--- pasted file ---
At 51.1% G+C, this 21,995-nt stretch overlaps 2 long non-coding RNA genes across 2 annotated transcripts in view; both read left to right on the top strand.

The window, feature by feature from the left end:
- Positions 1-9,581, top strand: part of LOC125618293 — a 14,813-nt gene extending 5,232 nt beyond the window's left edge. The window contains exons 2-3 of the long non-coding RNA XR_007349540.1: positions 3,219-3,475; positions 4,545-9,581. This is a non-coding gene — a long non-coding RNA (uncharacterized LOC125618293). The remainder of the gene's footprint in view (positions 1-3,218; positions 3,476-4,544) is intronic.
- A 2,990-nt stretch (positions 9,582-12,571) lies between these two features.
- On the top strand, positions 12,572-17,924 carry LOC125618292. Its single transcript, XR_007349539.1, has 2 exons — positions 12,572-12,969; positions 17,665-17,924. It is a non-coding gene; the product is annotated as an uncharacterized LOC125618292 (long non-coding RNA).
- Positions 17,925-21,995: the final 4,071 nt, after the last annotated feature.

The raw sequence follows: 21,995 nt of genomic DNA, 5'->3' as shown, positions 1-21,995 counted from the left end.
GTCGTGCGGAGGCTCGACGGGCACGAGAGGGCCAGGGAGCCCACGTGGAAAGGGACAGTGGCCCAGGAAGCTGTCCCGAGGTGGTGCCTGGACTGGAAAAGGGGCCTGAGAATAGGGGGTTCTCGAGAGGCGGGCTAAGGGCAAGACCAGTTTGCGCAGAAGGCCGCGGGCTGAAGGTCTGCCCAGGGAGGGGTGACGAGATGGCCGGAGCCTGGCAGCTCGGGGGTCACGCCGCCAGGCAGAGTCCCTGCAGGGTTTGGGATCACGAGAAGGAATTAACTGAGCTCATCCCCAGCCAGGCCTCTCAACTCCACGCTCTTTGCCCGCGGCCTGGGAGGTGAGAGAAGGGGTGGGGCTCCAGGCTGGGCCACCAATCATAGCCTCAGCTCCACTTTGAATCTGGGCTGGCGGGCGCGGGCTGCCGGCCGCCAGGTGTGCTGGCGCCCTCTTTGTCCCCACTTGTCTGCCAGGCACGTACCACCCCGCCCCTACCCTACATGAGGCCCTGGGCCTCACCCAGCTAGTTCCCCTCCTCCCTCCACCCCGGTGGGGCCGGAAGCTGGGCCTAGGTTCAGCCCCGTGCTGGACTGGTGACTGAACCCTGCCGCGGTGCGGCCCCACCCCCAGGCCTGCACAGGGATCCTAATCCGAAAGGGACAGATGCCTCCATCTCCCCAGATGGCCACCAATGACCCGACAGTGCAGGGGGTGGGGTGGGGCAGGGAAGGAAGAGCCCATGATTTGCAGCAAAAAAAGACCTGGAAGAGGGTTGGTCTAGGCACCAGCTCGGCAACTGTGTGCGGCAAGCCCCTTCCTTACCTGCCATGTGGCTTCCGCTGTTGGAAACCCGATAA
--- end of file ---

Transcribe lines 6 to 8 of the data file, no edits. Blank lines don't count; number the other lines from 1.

- Positions 17,925-21,995: the final 4,071 nt, after the last annotated feature.

The raw sequence follows: 21,995 nt of genomic DNA, 5'->3' as shown, positions 1-21,995 counted from the left end.
GTCGTGCGGAGGCTCGACGGGCACGAGAGGGCCAGGGAGCCCACGTGGAAAGGGACAGTGGCCCAGGAAGCTGTCCCGAGGTGGTGCCTGGACTGGAAAAGGGGCCTGAGAATAGGGGGTTCTCGAGAGGCGGGCTAAGGGCAAGACCAGTTTGCGCAGAAGGCCGCGGGCTGAAGGTCTGCCCAGGGAGGGGTGACGAGATGGCCGGAGCCTGGCAGCTCGGGGGTCACGCCGCCAGGCAGAGTCCCTGCAGGGTTTGGGATCACGAGAAGGAATTAACTGAGCTCATCCCCAGCCAGGCCTCTCAACTCCACGCTCTTTGCCCGCGGCCTGGGAGGTGAGAGAAGGGGTGGGGCTCCAGGCTGGGCCACCAATCATAGCCTCAGCTCCACTTTGAATCTGGGCTGGCGGGCGCGGGCTGCCGGCCGCCAGGTGTGCTGGCGCCCTCTTTGTCCCCACTTGTCTGCCAGGCACGTACCACCCCGCCCCTACCCTACATGAGGCCCTGGGCCTCACCCAGCTAGTTCCCCTCCTCCCTCCACCCCGGTGGGGCCGGAAGCTGGGCCTAGGTTCAGCCCCGTGCTGGACTGGTGACTGAACCCTGCCGCGGTGCGGCCCCACCCCCAGGCCTGCACAGGGATCCTAATCCGAAAGGGACAGATGCCTCCATCTCCCCAGATGGCCACCAATGACCCGACAGTGCAGGGGGTGGGGTGGGGCAGGGAAGGAAGAGCCCATGATTTGCAGCAAAAAAAGACCTGGAAGAGGGTTGGTCTAGGCACCAGCTCGGCAACTGTGTGCGGCAAGCCCCTTCCTTACCTGCCATGTGGCTTCCGCTGTTGGAAACCCGATAA